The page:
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Thanks for the answer, I kind of thought that was the story...

I just want to make sure how things work so I don't do anything that's going to get me in trouble.

I meant to ask if using a version of a song done by someone else would be cheaper and/or easier to use legally than an original recording in a video, but your answer more or less made that a mute point.

A mechanical license, I assume is just for making an audio recording and it's not the only license, permission or fee that would be involved, and then video would be a whole different kettle-o-fish.

I think I will highly value my talented wife and her willingness to provide original music for my little productions!

I also understand why my one friend is hired full time by a small video company to write songs and music for commercial jobs, it must save them a bundle of money, not to mention time!

When CBS does something this INXS band member contest and asks for a demo tape to be submitted, wouldn't this kind of be encouraging copyright infringement?
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Old February 2nd, 2005, 06:53 PM   #112
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<<<-- Originally posted by Kevin Spahr : Thanks for the answer, I kind of thought that was the story...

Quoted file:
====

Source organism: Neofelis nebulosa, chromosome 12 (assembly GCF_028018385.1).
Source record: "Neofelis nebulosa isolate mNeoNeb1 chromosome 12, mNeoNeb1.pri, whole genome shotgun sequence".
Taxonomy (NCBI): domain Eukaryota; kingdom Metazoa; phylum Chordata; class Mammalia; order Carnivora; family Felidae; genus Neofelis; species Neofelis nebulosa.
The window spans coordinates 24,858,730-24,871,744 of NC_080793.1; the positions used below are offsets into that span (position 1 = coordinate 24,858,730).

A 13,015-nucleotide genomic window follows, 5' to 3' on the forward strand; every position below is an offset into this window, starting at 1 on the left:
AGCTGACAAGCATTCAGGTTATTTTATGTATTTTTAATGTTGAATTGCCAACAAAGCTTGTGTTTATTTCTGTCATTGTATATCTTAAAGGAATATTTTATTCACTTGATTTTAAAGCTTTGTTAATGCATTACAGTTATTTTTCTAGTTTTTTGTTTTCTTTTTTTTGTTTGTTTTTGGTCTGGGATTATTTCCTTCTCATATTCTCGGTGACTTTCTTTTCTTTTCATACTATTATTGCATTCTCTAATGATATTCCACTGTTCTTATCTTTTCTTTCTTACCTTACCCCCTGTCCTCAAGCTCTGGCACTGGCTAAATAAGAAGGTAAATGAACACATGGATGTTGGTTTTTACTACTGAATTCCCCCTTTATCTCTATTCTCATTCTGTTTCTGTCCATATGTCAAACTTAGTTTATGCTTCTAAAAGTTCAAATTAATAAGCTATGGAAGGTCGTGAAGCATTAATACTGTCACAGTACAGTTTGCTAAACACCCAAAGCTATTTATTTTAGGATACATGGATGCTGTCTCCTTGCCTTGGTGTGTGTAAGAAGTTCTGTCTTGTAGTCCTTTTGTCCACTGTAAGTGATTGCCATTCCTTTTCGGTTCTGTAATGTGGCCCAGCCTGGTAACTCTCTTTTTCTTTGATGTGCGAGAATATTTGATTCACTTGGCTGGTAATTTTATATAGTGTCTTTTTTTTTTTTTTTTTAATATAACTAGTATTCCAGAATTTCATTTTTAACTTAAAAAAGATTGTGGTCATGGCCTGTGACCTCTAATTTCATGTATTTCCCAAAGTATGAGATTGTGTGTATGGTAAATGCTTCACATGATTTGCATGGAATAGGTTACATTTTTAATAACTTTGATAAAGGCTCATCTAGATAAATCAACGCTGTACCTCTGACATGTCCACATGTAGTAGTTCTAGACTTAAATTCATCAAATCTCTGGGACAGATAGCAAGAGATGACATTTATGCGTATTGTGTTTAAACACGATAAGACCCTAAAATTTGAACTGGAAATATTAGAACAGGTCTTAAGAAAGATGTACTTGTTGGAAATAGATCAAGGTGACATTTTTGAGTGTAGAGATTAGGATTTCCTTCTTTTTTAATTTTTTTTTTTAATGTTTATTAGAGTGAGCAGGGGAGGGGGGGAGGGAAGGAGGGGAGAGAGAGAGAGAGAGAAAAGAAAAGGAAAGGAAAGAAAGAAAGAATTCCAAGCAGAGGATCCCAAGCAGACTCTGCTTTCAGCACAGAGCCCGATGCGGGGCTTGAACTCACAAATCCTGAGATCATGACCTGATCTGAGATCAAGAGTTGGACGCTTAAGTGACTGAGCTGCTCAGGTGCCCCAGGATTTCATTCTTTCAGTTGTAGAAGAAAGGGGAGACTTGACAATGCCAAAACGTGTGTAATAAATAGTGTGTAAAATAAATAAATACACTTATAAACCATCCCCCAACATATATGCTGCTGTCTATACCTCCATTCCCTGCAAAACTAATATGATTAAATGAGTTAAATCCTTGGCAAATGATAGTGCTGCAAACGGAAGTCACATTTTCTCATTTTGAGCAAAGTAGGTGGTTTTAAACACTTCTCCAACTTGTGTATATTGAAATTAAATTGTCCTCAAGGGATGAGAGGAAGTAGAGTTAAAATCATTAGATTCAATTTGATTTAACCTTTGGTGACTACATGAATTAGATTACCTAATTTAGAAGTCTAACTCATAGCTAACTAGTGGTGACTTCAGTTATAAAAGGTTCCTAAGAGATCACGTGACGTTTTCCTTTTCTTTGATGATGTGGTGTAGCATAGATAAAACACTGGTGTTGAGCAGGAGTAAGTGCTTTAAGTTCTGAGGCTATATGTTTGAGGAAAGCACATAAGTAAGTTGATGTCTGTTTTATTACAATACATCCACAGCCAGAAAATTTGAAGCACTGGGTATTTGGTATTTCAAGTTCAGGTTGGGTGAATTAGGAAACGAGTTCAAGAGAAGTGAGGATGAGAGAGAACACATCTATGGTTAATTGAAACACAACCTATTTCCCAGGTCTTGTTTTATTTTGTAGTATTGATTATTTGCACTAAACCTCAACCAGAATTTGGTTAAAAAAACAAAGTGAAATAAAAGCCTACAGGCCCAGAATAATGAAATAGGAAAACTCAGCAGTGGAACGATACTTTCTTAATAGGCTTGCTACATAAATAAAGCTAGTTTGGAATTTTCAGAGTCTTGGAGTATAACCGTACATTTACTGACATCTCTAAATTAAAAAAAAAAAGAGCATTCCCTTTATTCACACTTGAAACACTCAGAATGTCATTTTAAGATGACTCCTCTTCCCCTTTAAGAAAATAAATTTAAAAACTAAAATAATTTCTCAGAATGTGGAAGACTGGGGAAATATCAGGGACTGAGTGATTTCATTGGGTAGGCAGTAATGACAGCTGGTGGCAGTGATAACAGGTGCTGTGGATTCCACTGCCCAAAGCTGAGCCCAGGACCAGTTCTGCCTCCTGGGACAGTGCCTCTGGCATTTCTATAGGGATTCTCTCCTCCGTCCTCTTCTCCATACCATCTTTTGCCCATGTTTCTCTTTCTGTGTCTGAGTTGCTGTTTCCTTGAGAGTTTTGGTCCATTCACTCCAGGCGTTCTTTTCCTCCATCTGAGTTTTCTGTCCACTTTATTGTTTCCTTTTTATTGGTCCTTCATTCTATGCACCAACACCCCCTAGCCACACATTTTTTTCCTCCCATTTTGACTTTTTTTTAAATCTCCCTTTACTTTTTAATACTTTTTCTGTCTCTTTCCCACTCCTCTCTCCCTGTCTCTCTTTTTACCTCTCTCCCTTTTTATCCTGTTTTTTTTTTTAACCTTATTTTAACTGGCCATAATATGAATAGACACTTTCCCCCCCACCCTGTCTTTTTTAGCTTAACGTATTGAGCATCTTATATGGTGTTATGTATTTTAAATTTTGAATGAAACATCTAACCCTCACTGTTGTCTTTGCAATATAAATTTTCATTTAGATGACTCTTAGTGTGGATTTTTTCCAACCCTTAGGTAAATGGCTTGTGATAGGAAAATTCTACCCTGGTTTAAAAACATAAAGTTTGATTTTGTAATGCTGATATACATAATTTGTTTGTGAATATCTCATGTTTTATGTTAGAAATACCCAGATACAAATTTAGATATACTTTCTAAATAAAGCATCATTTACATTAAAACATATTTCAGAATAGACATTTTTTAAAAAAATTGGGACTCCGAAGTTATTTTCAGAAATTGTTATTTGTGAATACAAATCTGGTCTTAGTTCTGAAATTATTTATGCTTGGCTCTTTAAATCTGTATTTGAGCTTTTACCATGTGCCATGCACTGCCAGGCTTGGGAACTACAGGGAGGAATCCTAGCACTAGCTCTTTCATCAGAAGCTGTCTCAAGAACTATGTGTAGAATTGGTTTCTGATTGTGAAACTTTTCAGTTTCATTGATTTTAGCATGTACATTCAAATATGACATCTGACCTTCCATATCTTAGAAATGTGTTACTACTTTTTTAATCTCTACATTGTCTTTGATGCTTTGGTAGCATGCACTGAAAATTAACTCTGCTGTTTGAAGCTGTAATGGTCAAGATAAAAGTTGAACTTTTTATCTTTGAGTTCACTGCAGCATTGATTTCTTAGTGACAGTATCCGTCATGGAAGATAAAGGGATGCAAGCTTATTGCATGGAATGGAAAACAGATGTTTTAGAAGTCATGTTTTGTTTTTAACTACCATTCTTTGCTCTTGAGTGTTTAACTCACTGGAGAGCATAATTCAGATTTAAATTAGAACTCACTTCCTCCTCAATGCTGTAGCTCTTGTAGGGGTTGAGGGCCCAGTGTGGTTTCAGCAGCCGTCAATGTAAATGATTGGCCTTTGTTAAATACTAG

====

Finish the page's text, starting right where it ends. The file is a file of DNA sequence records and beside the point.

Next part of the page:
I just want to make sure how things work so I don't do anything that's going to get me in trouble.

I meant to ask if using a version of a song done by someone else would be cheaper and/or easier to use legally than an original recording in a video, but your answer more or less made that a mute point.
There are two sets of rights that are of concern: (1) the copyright in the underlying musical work and, (2) if you use someone else's recording, the copyright in the recording itself.

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A mechanical license, I assume is just for making an audio recording and it's not the only license, permission or fee that would be involved, and then video would be a whole different kettle-o-fish.
That's correct. There are compulsory licenses available for releasing audio recordings of covers, but that wouldn't apply to synchronization issues, i.e. using the cover in a video or film.

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I think I will highly value my talented wife and her willingness to provide original music for my little productions!
That's the best way to go (or else license royalty-free libraries, etc.).

Quote:
I also understand why my one friend is hired full time by a small video company to write songs and music for commercial jobs, it must save them a bundle of money, not to mention time!

When CBS does something this INXS band member contest and asks for a demo tape to be submitted, wouldn't this kind of be encouraging copyright infringement? -->>>
I don't know anything about the context. If CBS owns rights in the music, asking for submissions would result in an implied license. It's also possible that the submissions, though infringing, would come within fair use.
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Old February 2nd, 2005, 09:33 PM   #113
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Thank so much for clearing things up!
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Old March 13th, 2005, 07:33 PM   #114
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Artwork and copyright...?

Hello, all. I'm wondering about fine art and copyright laws. Say I have a scene in a movie that takes place in someone's living room. There's artwork on the walls. Picture frames with paintings and prints on display. They were legitimately bought from the artists, all of whom are still alive.